Maro Itoje carries for England during their rampant win over Ireland. Photograph: Warren Little/Getty
Maro Itoje carries for England during their rampant win over Ireland. Photograph: Warren Little/Getty

Admittedly, this was a statement win by an excellent England.

Maro Itoje typified the apparent gulf in conditioning and match fitness between the two sides, dominating in the air and across the gain line, and even sauntering in for one of the English tries.

Ireland had actually struck first.

After Healy had conceded a scrum penalty for Owen Farrell to open the scoring, Rob Kearney hit the line and sent out a lovely skip pass to find Jacob Stockdale in space. He executed one of his trademark chips with underspin, so much so that it beat him, Kearney and three English defenders for Jordan Larmour to gather and score. Ross Byrne, for whom you felt only sympathy as this horror show unfolded, confidently landed the touchline conversion.

But England struck back quickly and every bit as clinically with a well orchestrated strike move off a scrum near the left touchline 30 metres out. Billy Vunipola fed Ben Youngs infield off the base, and with both centres checking any drift with decoy runs George Ford moved the ball on to Jonny May, coming off his blindside wing to make the extra man as Bundee Aki and Garry Ringrose bit in. May got the ball away before being hit by Stockdale for Elliot Daly to feed Joe Cokanasiga and he skated home from outside the 22 by beating the covering tackle of Larmour.

Farrell, unusually, miscued the conversion and after England withstood two of Byrne’s typically well placed crosskicks, Nigel Owens showed his human side by effectively calling a drinks break as Peter O’Mahony received treatment.

Byrne was also putting boot to ball rather than have his team go through endless phases if they weren’t going anywhere.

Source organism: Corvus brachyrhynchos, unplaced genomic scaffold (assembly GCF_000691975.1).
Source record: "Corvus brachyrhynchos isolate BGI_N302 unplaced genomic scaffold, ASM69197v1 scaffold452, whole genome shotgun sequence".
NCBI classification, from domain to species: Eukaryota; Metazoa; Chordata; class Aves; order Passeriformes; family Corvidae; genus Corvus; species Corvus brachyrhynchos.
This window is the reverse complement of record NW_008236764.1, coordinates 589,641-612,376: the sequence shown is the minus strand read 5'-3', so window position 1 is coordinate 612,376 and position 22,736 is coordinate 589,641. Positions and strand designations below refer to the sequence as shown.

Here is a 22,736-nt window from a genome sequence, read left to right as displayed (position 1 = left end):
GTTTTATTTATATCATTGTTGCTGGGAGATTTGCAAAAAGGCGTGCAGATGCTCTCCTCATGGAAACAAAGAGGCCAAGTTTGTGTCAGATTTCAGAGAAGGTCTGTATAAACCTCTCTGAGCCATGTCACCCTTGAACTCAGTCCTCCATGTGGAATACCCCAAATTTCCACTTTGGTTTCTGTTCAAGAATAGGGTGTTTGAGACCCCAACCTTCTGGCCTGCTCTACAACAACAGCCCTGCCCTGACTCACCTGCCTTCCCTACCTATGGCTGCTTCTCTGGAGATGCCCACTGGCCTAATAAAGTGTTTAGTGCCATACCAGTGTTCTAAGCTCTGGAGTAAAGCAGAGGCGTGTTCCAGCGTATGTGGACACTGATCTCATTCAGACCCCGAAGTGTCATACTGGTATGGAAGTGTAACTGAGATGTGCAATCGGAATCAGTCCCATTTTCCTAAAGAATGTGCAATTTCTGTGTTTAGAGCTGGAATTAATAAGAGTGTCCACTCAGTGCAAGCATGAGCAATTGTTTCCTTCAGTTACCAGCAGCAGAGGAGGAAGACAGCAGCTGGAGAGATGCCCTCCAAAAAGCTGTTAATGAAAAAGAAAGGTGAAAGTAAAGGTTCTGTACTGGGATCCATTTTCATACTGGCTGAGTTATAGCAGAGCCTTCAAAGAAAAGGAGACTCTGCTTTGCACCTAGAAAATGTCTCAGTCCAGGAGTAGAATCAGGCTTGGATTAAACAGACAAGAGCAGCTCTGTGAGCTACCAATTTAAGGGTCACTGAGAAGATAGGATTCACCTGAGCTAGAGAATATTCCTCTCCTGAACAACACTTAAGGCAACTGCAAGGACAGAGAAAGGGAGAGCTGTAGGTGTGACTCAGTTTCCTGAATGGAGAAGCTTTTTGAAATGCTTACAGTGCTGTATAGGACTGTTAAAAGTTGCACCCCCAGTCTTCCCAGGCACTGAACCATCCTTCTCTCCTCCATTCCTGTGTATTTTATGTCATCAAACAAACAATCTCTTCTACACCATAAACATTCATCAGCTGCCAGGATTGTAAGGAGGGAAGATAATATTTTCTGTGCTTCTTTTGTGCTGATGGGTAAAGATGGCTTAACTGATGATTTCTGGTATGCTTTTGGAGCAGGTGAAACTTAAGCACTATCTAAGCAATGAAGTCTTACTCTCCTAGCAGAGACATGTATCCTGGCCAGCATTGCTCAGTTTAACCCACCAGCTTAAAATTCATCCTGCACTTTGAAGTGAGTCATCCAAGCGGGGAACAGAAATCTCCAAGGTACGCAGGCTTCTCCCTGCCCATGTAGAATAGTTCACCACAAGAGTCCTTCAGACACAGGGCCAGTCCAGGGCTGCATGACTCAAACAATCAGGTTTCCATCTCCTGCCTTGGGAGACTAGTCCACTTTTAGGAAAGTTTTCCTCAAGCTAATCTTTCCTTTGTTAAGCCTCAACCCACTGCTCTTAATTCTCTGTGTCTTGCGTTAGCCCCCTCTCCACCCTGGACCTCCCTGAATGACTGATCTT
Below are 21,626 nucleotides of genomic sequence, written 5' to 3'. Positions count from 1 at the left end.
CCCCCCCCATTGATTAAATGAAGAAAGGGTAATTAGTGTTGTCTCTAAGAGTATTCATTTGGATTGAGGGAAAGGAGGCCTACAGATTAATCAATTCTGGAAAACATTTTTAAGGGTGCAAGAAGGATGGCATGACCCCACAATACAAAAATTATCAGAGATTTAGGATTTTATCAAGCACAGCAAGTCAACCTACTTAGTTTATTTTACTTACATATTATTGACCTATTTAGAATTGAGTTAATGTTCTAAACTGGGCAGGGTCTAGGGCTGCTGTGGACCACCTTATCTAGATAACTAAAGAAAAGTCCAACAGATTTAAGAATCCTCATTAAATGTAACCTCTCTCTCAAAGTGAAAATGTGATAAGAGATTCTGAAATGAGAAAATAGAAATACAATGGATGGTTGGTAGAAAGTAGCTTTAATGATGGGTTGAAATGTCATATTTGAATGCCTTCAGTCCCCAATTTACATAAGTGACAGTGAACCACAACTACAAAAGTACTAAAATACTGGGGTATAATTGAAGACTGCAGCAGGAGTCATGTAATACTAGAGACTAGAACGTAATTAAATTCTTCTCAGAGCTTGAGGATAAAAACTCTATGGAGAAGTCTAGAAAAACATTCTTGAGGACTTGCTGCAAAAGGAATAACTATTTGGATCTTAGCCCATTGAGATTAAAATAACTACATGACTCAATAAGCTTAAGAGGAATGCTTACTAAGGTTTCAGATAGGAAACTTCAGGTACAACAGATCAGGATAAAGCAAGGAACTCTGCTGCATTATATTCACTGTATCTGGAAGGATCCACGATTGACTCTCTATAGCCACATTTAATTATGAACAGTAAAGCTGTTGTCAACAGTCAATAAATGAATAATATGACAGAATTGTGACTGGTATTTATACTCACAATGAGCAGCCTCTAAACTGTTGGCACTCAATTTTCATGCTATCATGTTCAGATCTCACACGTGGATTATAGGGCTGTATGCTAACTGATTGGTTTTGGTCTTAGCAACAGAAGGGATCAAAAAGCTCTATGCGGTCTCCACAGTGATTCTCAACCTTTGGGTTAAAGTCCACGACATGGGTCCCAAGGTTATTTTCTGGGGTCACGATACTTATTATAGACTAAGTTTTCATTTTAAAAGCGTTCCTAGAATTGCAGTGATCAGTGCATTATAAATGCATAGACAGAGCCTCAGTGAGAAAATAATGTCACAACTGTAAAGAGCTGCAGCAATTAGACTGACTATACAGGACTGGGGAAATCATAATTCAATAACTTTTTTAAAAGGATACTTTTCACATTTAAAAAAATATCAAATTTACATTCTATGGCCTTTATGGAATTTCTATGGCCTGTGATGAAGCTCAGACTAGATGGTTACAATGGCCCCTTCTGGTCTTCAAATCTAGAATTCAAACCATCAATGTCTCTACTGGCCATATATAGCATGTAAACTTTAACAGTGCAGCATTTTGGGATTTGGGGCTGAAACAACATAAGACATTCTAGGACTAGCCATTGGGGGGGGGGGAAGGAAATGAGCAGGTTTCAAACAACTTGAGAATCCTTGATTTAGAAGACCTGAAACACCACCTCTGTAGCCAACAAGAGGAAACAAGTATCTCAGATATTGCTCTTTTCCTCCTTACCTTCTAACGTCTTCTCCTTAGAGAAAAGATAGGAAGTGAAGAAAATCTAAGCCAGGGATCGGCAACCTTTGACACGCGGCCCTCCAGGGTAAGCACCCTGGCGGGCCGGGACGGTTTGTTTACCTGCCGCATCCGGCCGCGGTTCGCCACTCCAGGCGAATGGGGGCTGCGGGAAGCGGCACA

Cian Healy limps off during Ireland’s heavy defeat at Twickenham. Photograph: Warren Little/Getty
Cian Healy limps off during Ireland’s heavy defeat at Twickenham. Photograph: Warren Little/Getty

From around 50 metres out, Byrne kicked Ireland back in front.

Soon though, after CJ Stander’s pull back missed Byrne and forced Murray to clear for touch, Cokanasiga, Tuilagi, Itoje et al began making inroads with not only big carries but offloads as well. Save for tackles by Healy and Henderson, Ireland’s defence was mostly soaking up the damage. After 11 phases, with Murray receiving treatment on Ireland’s right touchline, quick hands by Youngs, Ford and Curry put Daly over. Farrell completed another wobbly conversion.

After the stoppage for Healy, the half ended with Van der Flier earning a much needed turnover penalty as England came calling ominously again. Ireland needed half time.

By the end of that period, Ireland had missed 21 tackles, whereas England had missed three.

But there was no let up on the resumption. After Kearney lost the ball in contact, Elliot Daly forced Ireland into another defensive lineout. Again, it didn’t go well. Best’s throw to Henderson at the tail slipped through the lock’s fingers, with the timing also seemingly slightly off, and this was compounded just a phase later when Jack McGrath left a hole for Itoje which Tadhg Furlong couldn’t plug.